December 22, 2014, 10:53:13 PM

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Topics - Don Haines

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EOS Bodies - For Stills / Reikan Focal VS Dot Tune to AFMA lenses on a 7D2
« on: December 21, 2014, 01:19:42 PM »
I have heard claims that "Dot Tune" was a reliable method to AFMA a lens. I have also heard claims to the contrary. Most of those claims have been long on opinion and short on data, so I decided to give it a try myself on a 7D2.

The results are as follows: (under incandescent lighting)

150-600: dot tune (150 +9) (600 +14) - Reikan   (150 +5) (600    +6)
  70-200: dot tune ( 70 +7) (200   +4) - Reikan   (  70 +2) (200    +3)
  17-55 : dot tune (  17 +4) ( 55    +3) - Reikan   (  17 +5) (  55   +9)
   10-20: dot tune (  10 +4) ( 20    +9) - Reikan   (  10 +5) (  20 +17)
      100: dot tune (100  -8) - Reikan  (100 +5)
       30 : dot tune (  30  -2) - Reikan  ( 30 +1)

I changed locations, repeated the test and got the following: (under flourescent lighting)
150-600: dot tune (150 +11) (600 +17) - Reikan   (150 +5) (600    +6)
  70-200: dot tune ( 70   +7) (200   +5) - Reikan   (  70 +2) (200    +3)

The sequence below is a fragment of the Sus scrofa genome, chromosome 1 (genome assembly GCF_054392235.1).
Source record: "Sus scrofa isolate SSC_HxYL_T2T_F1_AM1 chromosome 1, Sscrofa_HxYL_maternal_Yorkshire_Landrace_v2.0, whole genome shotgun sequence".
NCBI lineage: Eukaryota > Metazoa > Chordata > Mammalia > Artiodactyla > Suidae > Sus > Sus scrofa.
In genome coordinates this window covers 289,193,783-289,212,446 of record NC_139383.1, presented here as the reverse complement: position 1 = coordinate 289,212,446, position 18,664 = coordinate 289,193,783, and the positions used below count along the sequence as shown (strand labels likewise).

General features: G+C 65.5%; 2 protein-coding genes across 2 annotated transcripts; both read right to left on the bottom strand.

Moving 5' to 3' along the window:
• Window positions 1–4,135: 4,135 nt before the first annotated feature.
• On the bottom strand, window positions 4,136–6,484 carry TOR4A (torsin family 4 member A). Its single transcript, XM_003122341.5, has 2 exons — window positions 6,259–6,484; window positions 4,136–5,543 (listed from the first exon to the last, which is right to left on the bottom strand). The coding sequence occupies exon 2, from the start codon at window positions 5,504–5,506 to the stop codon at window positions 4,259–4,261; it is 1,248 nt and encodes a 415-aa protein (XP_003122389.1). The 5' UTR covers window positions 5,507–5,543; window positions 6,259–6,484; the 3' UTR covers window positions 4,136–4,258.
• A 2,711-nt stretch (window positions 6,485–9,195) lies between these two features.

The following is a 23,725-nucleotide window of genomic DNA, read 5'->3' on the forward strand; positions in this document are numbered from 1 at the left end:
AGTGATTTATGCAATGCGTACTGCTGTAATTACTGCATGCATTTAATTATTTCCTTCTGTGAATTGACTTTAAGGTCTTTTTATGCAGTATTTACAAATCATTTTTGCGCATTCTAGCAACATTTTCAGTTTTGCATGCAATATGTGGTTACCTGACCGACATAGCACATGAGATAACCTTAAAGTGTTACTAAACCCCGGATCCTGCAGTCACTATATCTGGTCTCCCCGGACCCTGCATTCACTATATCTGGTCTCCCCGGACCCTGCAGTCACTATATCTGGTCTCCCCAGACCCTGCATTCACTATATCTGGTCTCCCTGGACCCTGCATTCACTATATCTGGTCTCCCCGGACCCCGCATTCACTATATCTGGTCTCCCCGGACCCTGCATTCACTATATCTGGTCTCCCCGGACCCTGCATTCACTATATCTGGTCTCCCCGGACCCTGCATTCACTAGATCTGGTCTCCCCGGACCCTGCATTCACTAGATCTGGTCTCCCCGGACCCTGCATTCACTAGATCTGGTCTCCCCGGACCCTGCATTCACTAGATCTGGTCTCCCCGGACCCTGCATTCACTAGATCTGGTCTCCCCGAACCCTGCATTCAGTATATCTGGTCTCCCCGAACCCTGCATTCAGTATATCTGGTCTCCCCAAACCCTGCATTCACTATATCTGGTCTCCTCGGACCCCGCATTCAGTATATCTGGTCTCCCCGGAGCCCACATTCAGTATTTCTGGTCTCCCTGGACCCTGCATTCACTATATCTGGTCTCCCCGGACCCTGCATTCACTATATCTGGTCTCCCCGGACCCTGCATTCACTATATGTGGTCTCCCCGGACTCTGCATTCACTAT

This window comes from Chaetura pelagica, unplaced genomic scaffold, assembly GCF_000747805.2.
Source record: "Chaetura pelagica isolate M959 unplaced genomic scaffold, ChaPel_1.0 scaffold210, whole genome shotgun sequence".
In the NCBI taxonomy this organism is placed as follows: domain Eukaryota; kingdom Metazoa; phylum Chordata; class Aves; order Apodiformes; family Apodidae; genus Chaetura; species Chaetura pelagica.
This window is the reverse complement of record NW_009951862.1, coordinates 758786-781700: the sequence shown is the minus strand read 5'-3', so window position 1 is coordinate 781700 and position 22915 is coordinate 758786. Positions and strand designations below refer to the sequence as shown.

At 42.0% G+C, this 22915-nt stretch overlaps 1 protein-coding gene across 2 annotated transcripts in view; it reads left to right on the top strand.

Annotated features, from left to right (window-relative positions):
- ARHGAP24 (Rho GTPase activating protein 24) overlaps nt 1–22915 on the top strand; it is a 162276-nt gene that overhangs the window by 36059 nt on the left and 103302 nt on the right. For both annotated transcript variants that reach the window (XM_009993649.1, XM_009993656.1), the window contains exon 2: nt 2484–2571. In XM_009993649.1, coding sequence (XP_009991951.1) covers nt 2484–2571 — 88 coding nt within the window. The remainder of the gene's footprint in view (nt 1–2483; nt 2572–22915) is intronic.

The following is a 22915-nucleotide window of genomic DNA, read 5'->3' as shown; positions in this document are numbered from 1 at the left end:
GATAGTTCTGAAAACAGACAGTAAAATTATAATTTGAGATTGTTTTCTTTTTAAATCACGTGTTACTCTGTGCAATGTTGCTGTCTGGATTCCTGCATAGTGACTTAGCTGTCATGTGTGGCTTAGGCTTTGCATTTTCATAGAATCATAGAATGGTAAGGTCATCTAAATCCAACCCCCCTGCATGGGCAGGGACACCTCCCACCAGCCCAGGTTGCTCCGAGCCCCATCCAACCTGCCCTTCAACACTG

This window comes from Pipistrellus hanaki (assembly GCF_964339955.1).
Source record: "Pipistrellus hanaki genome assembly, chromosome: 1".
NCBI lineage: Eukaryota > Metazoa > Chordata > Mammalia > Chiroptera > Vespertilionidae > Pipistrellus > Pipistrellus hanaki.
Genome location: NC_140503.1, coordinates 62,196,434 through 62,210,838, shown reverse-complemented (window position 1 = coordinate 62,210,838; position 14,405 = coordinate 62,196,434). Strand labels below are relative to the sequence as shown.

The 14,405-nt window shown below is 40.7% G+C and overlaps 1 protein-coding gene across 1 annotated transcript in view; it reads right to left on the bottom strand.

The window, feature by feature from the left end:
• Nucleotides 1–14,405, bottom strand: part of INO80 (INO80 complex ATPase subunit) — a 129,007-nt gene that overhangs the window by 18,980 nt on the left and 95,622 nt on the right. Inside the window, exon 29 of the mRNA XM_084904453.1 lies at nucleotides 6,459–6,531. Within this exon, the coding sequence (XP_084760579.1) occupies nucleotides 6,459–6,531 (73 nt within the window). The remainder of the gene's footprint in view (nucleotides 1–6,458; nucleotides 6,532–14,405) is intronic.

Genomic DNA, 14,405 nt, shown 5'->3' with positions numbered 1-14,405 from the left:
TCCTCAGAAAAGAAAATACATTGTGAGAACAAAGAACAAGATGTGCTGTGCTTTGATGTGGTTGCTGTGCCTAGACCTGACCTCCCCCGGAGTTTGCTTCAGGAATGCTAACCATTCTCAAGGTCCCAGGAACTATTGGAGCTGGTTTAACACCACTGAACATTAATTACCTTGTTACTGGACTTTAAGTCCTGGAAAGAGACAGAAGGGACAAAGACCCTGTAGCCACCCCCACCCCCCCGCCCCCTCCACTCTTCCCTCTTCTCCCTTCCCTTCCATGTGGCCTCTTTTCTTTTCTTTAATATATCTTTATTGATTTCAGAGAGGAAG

17-55 : dot tune (  17   +4) ( 55    +3) - Reikan   (  17 +5) (  55   +9)
   10-20: dot tune (  10   +3) ( 20    +7) - Reikan   (  10 +5) (  20 +17)
      100: dot tune (100   -10) - Reikan  (100 +5)
       30 : dot tune (  30   +1) - Reikan  ( 30 +1)

The observations are:
1) The Reikan values stayed the same between the runs
2) The Dot Tune values varied up to 3 units between runs
3) Reikan and Dot Tune only agreed once.
4) Reikan and Dot Tune can disagree by up to 15 AFMA units

If you look at the discrepancies under the two runs.
incandescent - 4,  8,5,1,1,6,1,  8,13,3
fluorescent    - 6,11,5,2,1,6,2,10,15,0

it appears that Dot Tune is affected by fluorescent lighting.

A quick visual verification of the extreme cases indicates that the Reikan values are far more accurate that the Dot Tune values.

My conclusion. At least on a 7D2, don't waste your time using Dot Tune on your lenses, get Focal and do it right.

Technical Support / failing shutter on 60D
« on: October 26, 2014, 08:52:48 PM »
I have a 60D with about 100,000 actuations on the shutter. Everything still works, but there appears to be no difference in exposure from 1/500 of a second to 1/8000 of a second. It opens and closes, slower shutter speeds seem OK, but fast seems to be stuck around 1/500.

The camera has never been cleaned or lubed... I was wondering if the problem could be solved with a proper cleaning. From everything I have read, when a shutter fails, it just stops... so I am wondering if clean and lube is the solution.

And NO, I am not going to spray WD40 or something like that into the camera :) so please don't tell me not to. I am considering sending it back to Canon for a proper cleaning and tune up... I want to keep it as a "magic lantern" camera...

EOS Bodies - For Stills / Posting about sensors and DR!
« on: September 23, 2014, 05:53:35 PM »
The title says it all.... after thread after thread becomes arguments that never end, what do you wish people would do?

Landscape / Fall colours
« on: September 22, 2014, 06:44:21 PM »
Fall is coming! Show us the colours!